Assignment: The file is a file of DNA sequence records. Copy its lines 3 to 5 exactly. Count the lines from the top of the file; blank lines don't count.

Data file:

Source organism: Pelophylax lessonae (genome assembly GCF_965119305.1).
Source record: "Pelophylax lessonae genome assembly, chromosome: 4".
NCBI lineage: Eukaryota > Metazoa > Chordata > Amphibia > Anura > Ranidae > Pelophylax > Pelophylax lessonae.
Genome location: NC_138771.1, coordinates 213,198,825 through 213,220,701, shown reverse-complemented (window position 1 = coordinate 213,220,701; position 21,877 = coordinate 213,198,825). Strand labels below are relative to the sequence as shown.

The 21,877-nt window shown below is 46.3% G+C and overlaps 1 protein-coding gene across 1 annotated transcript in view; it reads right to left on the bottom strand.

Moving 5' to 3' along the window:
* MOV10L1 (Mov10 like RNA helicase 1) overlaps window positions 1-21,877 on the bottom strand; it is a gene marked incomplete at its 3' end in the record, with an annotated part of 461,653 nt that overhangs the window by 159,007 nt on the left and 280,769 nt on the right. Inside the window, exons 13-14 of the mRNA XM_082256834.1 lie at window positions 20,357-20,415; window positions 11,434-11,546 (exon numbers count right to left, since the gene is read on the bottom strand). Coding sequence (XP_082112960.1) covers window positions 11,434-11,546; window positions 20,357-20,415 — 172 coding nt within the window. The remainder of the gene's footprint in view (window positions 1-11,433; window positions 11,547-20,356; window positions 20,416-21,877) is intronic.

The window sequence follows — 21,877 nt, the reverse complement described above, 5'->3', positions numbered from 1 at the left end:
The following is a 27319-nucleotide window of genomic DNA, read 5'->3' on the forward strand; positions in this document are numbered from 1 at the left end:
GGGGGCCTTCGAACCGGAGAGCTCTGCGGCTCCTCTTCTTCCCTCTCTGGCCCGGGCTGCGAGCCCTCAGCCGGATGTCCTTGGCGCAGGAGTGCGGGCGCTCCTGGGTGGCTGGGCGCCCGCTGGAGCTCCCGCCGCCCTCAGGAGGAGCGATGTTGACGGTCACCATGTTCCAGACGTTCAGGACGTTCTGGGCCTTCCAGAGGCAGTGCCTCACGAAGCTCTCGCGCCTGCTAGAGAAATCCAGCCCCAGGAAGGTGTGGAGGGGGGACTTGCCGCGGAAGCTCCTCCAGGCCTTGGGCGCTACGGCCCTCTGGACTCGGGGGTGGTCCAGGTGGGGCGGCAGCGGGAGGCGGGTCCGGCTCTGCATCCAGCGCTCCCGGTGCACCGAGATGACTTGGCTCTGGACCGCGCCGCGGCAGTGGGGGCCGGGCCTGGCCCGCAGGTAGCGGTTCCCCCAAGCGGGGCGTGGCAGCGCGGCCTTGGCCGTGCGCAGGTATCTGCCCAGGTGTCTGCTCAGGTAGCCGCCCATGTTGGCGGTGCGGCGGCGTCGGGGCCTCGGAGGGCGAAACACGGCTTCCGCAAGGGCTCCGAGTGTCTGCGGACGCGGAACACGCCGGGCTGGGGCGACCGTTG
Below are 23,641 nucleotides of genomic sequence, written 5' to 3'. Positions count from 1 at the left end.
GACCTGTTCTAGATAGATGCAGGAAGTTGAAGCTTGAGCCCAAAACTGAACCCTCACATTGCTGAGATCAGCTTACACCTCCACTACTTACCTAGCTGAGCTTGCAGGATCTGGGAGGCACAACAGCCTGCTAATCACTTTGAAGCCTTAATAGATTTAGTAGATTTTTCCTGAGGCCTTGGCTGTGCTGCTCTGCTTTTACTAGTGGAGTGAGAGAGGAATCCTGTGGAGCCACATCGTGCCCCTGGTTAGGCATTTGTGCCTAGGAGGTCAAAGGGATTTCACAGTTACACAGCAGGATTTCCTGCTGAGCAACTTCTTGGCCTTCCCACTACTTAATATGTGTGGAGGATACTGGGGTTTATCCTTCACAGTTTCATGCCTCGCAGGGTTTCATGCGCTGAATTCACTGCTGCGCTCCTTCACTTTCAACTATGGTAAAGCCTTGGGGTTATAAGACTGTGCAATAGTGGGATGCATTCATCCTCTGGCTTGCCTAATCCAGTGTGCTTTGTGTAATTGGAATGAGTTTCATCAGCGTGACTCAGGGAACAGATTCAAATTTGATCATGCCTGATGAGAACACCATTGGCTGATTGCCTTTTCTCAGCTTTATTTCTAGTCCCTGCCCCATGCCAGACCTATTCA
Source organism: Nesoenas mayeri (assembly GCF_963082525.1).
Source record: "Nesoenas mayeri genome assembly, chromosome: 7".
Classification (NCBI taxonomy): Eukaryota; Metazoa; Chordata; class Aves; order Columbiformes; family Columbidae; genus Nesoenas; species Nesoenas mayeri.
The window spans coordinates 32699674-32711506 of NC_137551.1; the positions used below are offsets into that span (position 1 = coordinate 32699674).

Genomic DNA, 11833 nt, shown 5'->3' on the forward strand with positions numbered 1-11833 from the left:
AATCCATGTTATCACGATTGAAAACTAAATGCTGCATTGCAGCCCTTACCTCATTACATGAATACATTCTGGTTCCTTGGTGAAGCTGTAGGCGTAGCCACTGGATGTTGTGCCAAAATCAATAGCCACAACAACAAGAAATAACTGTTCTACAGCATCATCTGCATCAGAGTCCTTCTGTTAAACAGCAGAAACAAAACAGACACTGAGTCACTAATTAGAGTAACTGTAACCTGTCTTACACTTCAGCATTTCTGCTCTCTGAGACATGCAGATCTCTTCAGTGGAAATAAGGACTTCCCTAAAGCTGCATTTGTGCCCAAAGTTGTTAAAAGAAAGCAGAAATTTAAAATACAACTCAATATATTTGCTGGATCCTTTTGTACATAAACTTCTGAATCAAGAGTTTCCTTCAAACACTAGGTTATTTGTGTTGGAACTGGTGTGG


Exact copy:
NCBI lineage: Eukaryota > Metazoa > Chordata > Amphibia > Anura > Ranidae > Pelophylax > Pelophylax lessonae.
Genome location: NC_138771.1, coordinates 213,198,825 through 213,220,701, shown reverse-complemented (window position 1 = coordinate 213,220,701; position 21,877 = coordinate 213,198,825). Strand labels below are relative to the sequence as shown.

The 21,877-nt window shown below is 46.3% G+C and overlaps 1 protein-coding gene across 1 annotated transcript in view; it reads right to left on the bottom strand.